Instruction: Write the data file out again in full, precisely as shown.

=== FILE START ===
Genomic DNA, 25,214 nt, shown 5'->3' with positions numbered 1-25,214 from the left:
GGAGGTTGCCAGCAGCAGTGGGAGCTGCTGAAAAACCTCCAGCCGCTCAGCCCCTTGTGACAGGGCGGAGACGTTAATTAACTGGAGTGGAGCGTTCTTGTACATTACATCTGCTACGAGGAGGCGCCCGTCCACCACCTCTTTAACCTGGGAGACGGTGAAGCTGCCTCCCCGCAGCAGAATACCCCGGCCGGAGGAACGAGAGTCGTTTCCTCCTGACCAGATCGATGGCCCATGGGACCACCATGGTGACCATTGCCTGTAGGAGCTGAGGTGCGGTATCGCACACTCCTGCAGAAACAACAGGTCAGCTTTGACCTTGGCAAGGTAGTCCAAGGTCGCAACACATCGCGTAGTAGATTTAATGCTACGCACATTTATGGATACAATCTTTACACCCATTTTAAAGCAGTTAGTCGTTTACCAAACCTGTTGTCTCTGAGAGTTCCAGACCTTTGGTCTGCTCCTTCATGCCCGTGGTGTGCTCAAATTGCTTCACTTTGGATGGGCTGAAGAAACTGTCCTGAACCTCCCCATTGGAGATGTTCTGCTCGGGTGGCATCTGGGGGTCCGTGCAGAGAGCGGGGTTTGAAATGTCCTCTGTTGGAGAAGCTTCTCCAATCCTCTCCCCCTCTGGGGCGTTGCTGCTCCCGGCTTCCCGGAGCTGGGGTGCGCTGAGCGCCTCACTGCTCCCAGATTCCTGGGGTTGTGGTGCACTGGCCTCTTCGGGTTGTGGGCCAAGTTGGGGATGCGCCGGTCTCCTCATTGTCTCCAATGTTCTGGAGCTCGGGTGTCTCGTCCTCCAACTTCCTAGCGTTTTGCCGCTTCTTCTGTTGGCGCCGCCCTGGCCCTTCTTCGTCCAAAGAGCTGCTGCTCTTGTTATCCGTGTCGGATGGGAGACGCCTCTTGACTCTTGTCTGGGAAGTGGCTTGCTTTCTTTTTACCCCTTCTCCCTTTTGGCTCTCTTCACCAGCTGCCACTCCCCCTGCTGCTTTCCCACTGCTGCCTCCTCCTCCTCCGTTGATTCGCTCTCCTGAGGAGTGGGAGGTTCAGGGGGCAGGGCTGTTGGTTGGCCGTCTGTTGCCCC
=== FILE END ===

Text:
Genomic DNA, 25,214 nt, shown 5'->3' with positions numbered 1-25,214 from the left:
GGAGGTTGCCAGCAGCAGTGGGAGCTGCTGAAAAACCTCCAGCCGCTCAGCCCCTTGTGACAGGGCGGAGACGTTAATTAACTGGAGTGGAGCGTTCTTGTACATTACATCTGCTACGAGGAGGCGCCCGTCCACCACCTCTTTAACCTGGGAGACGGTGAAGCTGCCTCCCCGCAGCAGAATACCCCGGCCGGAGGAACGAGAGTCGTTTCCTCCTGACCAGATCGATGGCCCATGGGACCACCATGGTGACCATTGCCTGTAGGAGCTGAGGTGCGGTATCGCACACTCCTGCAGAAACAACAGGTCAGCTTTGACCTTGGCAAGGTAGTCCAAGGTCGCAACACATCGCGTAGTAGATTTAATGCTACGCACATTTATGGATACAATCTTTACACCCATTTTAAAGCAGTTAGTCGTTTACCAAACCTGTTGTCTCTGAGAGTTCCAGACCTTTGGTCTGCTCCTTCATGCCCGTGGTGTGCTCAAATTGCTTCACTTTGGATGGGCTGAAGAAACTGTCCTGAACCTCCCCATTGGAGATGTTCTGCTCGGGTGGCATCTGGGGGTCCGTGCAGAGAGCGGGGTTTGAAATGTCCTCTGTTGGAGAAGCTTCTCCAATCCTCTCCCCCTCTGGGGCGTTGCTGCTCCCGGCTTCCCGGAGCTGGGGTGCGCTGAGCGCCTCACTGCTCCCAGATTCCTGGGGTTGTGGTGCACTGGCCTCTTCGGGTTGTGGGCCAAGTTGGGGATGCGCCGGTCTCCTCATTGTCTCCAATGTTCTGGAGCTCGGGTGTCTCGTCCTCCAACTTCCTAGCGTTTTGCCGCTTCTTCTGTTGGCGCCGCCCTGGCCCTTCTTCGTCCAAAGAGCTGCTGCTCTTGTTATCCGTGTCGGATGGGAGACGCCTCTTGACTCTTGTCTGGGAAGTGGCTTGCTTTCTTTTTACCCCTTCTCCCTTTTGGCTCTCTTCACCAGCTGCCACTCCCCCTGCTGCTTTCCCACTGCTGCCTCCTCCTCCTCCGTTGATTCGCTCTCCTGAGGAGTGGGAGGTTCAGGGGGCAGGGCTGTTGGTTGGCCGTCTGTTGCCCC